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Top 5 Tips for Creating a Request for Proposal (RFP)



Often times when a company, organization, or school district approaches a design and building project they begin with a request for proposals. In order to obtain the highest quality responses and get the most out of the process, SDS Architects has created a list of top tips to help you.

1) Have some clear goals or needs identified for your project. The goals and needs can include anything from a specific budget or timeframe you will need to hit to a specific facility need such as needing space for 100 additional employees, adding a certain number of rooms to a residence hall, or creating a plan for facility repairs and replacement over a length of time. When you are clear about the goals you wish to accomplish and have some idea of the budget amount, it is easier to communicate those important points with potential service providers.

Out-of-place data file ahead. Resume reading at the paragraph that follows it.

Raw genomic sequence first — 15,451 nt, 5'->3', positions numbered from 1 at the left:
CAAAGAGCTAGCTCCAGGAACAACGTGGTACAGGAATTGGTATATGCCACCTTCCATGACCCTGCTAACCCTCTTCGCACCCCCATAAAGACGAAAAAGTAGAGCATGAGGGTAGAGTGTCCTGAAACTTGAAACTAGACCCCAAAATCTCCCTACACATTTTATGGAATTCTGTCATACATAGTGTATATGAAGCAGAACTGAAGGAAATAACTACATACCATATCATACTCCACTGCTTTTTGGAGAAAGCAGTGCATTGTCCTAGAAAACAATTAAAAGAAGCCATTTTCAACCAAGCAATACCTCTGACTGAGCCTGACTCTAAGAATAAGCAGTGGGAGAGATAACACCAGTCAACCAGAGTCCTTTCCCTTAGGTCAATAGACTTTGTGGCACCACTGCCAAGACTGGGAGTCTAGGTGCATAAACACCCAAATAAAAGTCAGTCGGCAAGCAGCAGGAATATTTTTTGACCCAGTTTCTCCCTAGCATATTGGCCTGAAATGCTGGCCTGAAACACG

2) Wait to create a document. Nearly any service provider would prefer to have a genuine conversation with a prospective client about an upcoming project prior to receiving a formal written request for proposal. SDS Architects does not charge for an initial consultation about a project you might have in mind. Take advantage of that opportunity to talk through goals and plans and gain new ideas and be sure your group has considered the many questions you may encounter during the proposal process.

3) Create your own document. It can be tempting to want to utilize an RFP that another similar organization used to solicit proposals for a project. While it might be acceptable to utilize another group's form to ensure you are being thorough, SDS Architects highly recommends creating a clear piece of communications outlining your goals and desires for your specific project.

4) Utilize meaningful criteria. Ask for the information you will find most useful in your decision-making process. Is on time and on budget performance the highest priority? Ask for specific examples of performance. Is there a specific feature you are incorporating? Again, focus your information request on the specifics you are interested in comparing.

5) Allow for personal interactions. It can be tempting to judge proposals on the written word alone. Be sure to allow for presentations, meetings, and personal interactions with any firm you are considering hiring.

The RFP and hiring process does not have to be cumbersome or painful. Utilize our tips to be sure that you are thorough, consider all options, and review the criteria that will really matter when you judge the success of your finished project.